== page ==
I must commend the imagination of Cashore. It was nice to hear a supernatural power called a Grace, each quite complex, instead of just relating it toI must commend the imagination of Cashore. It was nice to hear a supernatural power called a Grace, each quite complex, instead of just relating it to magic. However, the many themes covered in this book- falling in love with a prince, escaping an evil ruler while rescuing a princess, and medieval-like Kingdoms (With somewhat unoriginal names like Middluns, Sunder, Wester, etc.)- have been rehashed before. But, I'm getting ahead of myself....
In short, Graceling is about a girl, Katsa, with a Grace that is quite powerful, and many believe it is the Grace of Killing. She meets a prince who also happens to be Graced. The ever so romantically named Prince Po. Both characters are well developed and mature throughout the story, though I believe Po to be written more multi-faceted than Katsa. As guessed they fall in love.
I do enjoy how their relationship develops. They become intimate friends first and we, as readers, get to glimps how much each means to the other. I suppose I use the word "glimps" because when Katsa does realize, quite suddenly, that she is in love, they proceed to consummate the aforementioned love. Did I mention it all happens very quickly? On one page Katsa is head-strong and independent. A few pages later Po and Katsa are in bed.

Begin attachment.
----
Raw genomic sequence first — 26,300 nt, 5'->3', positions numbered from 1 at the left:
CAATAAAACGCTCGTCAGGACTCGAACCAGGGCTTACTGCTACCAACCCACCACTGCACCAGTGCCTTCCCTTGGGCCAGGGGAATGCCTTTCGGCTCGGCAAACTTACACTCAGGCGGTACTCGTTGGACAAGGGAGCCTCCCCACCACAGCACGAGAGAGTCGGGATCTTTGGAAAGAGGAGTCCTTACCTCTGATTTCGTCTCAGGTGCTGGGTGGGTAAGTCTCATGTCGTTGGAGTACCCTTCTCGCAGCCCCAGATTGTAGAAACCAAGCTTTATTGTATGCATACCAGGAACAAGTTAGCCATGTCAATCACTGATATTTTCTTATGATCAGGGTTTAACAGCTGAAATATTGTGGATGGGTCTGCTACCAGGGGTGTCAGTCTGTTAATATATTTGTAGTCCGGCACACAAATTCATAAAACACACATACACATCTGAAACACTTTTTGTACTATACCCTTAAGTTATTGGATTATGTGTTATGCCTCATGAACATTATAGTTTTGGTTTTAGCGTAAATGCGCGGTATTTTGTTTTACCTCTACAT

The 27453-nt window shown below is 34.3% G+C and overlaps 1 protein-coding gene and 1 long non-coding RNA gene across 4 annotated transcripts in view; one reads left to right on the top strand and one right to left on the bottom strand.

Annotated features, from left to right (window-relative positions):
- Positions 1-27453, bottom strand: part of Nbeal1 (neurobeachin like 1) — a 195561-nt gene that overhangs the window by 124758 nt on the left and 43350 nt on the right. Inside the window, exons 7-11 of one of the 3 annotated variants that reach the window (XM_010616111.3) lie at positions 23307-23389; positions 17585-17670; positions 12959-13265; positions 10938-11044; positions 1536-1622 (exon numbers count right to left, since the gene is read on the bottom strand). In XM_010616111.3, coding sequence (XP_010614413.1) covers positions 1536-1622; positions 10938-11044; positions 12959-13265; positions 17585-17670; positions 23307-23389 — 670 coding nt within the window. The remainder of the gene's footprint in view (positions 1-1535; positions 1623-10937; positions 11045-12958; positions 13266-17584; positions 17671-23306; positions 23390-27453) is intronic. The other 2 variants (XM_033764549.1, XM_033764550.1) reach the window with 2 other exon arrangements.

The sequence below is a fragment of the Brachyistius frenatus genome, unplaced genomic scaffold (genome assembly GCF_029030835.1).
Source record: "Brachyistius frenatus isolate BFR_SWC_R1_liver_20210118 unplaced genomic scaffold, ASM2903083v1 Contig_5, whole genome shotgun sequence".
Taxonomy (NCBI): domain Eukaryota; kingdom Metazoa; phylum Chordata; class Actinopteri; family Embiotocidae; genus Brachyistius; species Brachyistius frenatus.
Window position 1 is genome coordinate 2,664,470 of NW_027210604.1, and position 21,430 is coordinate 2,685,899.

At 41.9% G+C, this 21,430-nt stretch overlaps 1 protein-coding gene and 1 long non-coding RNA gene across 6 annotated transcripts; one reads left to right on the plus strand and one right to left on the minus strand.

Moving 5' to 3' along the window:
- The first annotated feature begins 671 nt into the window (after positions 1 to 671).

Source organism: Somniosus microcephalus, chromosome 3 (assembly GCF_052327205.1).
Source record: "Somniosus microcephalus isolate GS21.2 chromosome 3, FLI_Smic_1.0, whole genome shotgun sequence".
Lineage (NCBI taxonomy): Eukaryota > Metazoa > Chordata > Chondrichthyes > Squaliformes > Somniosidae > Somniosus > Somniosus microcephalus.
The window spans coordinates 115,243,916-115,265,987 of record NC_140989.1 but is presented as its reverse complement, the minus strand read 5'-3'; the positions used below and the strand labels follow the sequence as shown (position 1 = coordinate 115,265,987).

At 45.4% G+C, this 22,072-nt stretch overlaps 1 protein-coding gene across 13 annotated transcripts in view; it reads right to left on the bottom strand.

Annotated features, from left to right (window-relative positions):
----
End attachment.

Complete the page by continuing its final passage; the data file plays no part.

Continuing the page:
After she realizes her love for him, the rest of the story heavily focuses on their feelings instead of the reasons why they feelings continue to develop. I also was a little ruffled by the sex, though not explicitly described, that seemingly is randomly thrown in their without driving the plot much or developing their relations further. Also, Katsa's reason for not marrying Po seems rather...feeble.
But other than that, and trying not to reveal too much, the book is quite original-though the Middle Age theme of the book is already a cliched theme in the fantasy world of literature- and imaginatively thought up.
In short, nothing explosively new and exciting but a decent book nonetheless....more
The first HALF of the book could have been a bit more succint. I felt it dragged on too long and that almost made me mark this book with threes stars.The first HALF of the book could have been a bit more succint. I felt it dragged on too long and that almost made me mark this book with threes stars. But I couldn't, not to this lovely work of literary art.
I understand that the first part sets up the character and how she is like. We feel for her because of all she's been through and how she still tries to have a normal childhood (soccer, a little stealing, and a childhood romance). But it dragged too long and detered from the plot of the story. Another falling grace was that, no matter how hard I tried, I could not love Liesel. I liked her tremendously, but her character, I felt, was never developed very fully.
Maybe it was Death narrating, which detracted from her actual thoughts and emotions. But a third party narrator shouldn't have that effect. I think mostly it the fact that she never said very much nor did anything on her own very much (at least for a book character which, in order make a book work needs to have the protagonist do more than day to day activities).
The book itself had a lot of short sentences and short chapters, which made this 500 plus page book an easier read than expect.